Druid Hills student plans to attend Brown University in Rhode Island
One DeKalb County School District (DCSD) senior’s hard work, persistence and vision for the future has paid off in the largest way imaginable: a full-ride scholarship to one of the nation’s most prestigious universities.
Druid Hills High School senior Ermias Genet is a recipient of the Questbridge Scholarship, a much-sought-after program that connects low-income, high-achieving students with elite institutions of higher education.
The organization allows for students such as Genet—an Ethiopian political refugee since the age of 10—the chance to consider the nation’s best colleges and universities as options.
QuestBridge gives Genet the option of attending such schools as Brown, Dartmouth, Vanderbilt, Amherst, Emory and Rice. While he could become a Commodore, an Owl, Mammoth or Keggy, he plans on becoming a Bear at Brown by Fall 2018.
Genet already has his first piece of spirit wear: a heather grey, pull-over crewneck sweater. It bears the Brown crest as well as the school’s founding year, 1794. He’s sure he’ll need it on campus, which is located in Providence, Rhode Island.
“I really love Brown’s curriculum,” Genet said. “I’m a person of many interests, and at Brown I can take classes from a variety of subjects, which is very valuable to me.”
Brown’s open curriculum does not require students to take “core” classes or distribute course hours into specific disciplines, such as a foreign language. Genet says this will allow him to dedicate 100 percent of his focus on biomedical engineering.
“I’ve always aspired to enter the medical field,” Genet said. “I was born and raised in Ethiopia. My dad was a surgeon, my mother was a pharmacist and I grew up around a hospital. Growing up there, I noticed a gap between technology and medicine, so I’d love to bridge that gap.”
Obtaining entrance into Brown—a top 10 university worldwide—is surreal for Genet because of his past. He remembers how much of a culture shock it was upon his arrival. He can still recall how his parents had to sacrifice their careers for survival.
He views attending Brown as a suitable catharsis and a chance to repay his parents’ sacrifice.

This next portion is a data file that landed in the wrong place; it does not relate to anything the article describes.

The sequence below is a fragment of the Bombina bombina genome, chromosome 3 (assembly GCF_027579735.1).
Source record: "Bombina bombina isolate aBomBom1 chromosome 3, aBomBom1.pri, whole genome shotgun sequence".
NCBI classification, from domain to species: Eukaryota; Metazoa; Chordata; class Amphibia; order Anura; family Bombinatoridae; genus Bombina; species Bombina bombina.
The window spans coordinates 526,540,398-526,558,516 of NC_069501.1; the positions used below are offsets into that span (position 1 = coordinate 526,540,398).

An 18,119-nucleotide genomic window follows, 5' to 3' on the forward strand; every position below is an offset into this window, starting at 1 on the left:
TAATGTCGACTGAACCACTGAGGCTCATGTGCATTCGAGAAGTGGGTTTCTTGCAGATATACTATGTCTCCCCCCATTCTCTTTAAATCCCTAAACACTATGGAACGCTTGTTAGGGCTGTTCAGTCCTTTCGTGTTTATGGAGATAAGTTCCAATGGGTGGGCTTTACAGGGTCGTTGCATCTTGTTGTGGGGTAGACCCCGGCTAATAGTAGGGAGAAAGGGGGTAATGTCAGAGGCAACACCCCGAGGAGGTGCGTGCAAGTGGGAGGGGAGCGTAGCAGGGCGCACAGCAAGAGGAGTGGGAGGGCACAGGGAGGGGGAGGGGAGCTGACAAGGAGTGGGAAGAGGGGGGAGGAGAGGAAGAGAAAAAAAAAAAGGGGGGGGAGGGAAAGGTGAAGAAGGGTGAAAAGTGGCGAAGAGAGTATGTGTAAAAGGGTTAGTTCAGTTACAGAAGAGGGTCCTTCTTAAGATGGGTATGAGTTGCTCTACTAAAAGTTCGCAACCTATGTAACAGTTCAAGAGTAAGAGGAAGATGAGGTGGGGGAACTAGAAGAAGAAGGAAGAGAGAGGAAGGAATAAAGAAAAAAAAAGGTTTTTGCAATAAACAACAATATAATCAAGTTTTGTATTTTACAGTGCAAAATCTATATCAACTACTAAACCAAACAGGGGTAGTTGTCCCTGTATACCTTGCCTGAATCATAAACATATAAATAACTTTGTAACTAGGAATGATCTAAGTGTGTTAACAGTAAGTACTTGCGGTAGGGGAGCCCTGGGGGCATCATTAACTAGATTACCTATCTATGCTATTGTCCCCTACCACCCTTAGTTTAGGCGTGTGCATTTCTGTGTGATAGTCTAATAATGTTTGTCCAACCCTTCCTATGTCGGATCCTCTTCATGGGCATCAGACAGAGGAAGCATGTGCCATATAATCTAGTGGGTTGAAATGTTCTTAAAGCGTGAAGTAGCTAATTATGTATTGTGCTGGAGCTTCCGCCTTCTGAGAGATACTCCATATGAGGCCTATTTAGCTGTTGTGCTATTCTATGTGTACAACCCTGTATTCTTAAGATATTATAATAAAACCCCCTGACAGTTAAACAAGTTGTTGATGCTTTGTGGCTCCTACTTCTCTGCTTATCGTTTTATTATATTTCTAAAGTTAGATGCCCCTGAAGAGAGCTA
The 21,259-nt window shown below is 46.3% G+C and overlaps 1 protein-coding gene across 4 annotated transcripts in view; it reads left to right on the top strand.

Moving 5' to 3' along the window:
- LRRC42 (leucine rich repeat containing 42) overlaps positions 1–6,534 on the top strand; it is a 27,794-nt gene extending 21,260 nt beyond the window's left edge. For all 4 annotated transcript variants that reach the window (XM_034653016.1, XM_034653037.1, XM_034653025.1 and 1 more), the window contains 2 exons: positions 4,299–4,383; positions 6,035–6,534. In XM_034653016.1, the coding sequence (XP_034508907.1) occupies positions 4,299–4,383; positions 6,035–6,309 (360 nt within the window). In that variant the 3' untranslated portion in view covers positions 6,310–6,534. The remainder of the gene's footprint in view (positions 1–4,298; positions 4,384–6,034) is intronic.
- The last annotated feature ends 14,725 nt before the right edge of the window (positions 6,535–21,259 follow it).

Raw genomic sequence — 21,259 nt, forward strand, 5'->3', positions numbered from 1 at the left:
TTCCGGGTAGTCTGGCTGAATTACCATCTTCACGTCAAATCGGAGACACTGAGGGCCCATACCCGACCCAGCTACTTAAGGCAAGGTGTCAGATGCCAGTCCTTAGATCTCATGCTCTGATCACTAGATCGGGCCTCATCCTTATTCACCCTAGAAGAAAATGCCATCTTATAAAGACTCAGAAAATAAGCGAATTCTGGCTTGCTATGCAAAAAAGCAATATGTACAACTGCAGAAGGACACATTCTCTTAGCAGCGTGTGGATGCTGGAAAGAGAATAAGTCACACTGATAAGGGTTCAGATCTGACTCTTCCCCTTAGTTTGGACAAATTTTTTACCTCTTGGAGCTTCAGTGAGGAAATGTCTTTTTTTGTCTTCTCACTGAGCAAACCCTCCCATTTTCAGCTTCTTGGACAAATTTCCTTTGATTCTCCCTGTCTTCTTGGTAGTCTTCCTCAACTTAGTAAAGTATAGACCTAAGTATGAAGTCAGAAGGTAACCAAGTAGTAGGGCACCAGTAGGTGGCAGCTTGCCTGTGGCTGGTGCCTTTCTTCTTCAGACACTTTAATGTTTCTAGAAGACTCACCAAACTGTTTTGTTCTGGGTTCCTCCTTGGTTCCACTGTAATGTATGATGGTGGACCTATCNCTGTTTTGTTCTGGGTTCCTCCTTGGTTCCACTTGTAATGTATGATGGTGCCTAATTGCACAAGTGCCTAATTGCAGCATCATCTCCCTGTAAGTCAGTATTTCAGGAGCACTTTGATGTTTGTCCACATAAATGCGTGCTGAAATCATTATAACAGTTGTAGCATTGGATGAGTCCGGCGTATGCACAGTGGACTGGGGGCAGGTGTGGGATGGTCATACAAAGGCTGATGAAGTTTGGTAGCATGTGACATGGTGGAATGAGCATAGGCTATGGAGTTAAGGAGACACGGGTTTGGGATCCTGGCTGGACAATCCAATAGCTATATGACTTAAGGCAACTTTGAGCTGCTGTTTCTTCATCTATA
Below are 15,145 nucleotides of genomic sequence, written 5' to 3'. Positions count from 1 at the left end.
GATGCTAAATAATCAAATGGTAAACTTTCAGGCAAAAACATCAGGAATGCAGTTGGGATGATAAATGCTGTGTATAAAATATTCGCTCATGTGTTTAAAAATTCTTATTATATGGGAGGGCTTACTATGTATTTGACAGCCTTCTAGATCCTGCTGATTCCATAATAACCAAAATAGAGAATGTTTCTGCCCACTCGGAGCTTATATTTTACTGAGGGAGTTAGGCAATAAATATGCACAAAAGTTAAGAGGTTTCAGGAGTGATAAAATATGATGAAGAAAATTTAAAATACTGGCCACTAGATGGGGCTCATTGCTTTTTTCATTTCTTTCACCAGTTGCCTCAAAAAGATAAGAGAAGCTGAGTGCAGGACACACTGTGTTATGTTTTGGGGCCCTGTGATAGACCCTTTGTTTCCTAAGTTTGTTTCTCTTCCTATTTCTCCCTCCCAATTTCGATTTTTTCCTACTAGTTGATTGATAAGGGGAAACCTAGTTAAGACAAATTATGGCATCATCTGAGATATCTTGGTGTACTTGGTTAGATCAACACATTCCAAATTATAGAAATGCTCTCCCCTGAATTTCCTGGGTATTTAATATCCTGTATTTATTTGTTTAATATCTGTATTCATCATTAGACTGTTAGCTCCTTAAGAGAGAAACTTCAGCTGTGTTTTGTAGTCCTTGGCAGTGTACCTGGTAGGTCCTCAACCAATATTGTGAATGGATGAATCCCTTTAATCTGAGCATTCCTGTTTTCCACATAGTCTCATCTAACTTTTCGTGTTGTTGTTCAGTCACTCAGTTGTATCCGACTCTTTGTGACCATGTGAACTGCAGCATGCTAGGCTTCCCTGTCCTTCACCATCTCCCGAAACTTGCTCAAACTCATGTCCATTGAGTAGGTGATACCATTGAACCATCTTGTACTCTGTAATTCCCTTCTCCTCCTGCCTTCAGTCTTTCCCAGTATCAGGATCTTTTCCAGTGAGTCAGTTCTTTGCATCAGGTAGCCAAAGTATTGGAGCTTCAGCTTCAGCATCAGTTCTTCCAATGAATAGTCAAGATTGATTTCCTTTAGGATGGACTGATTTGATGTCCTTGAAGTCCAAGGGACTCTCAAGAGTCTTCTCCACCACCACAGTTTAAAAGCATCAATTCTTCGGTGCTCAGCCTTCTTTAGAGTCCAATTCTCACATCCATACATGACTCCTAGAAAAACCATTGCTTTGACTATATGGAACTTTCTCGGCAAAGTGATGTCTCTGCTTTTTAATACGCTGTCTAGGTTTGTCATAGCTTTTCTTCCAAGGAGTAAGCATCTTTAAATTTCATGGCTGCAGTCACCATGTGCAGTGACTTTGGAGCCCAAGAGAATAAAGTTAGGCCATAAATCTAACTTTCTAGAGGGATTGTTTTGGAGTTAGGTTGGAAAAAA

“I barely spoke English. The education system was different—here you can take classes like psychology and really broaden your horizons,” Genet said. “In Ethiopia, we were all obsessed with this ‘American Dream’ sort of thing. But once we came here, everything was different. This is all for my parents—when they came here they had to sacrifice everything. I’m happy I’m able to do that for them.”
During his time at Druid Hills High, Genet has become captain of the cross country team, a player on the soccer team, president of the Spanish National Honor Society, a member of the National Honor Society, Science National Honor Society, BETA Club, International Club and Future Business Leaders of America—all while earning a 4.3 weighted grade point average.
Genet said one long-term goal, when his Brown days are over and his career is nearing its apex, would be returning to Ethiopia to better the country’s medical conditions.
“I’d definitely love to go back home and maybe build a hospital,” Genet said.
Genet’s advice in gaining entry into the country’s most prestigious universities? Never undervalue your own opinion of yourself. He also advises to speak your individual truth and share your story, as admission boards typically value genuineness.
“It’s very important to not underestimate yourself,” Genet said. “Many students are capable of doing what I’ve done but they don’t see their potential or try as hard. They see these top-tier schools and think they don’t have a chance. But if you don’ try you’ll never know. Aim high—you never know what’s going to happen.”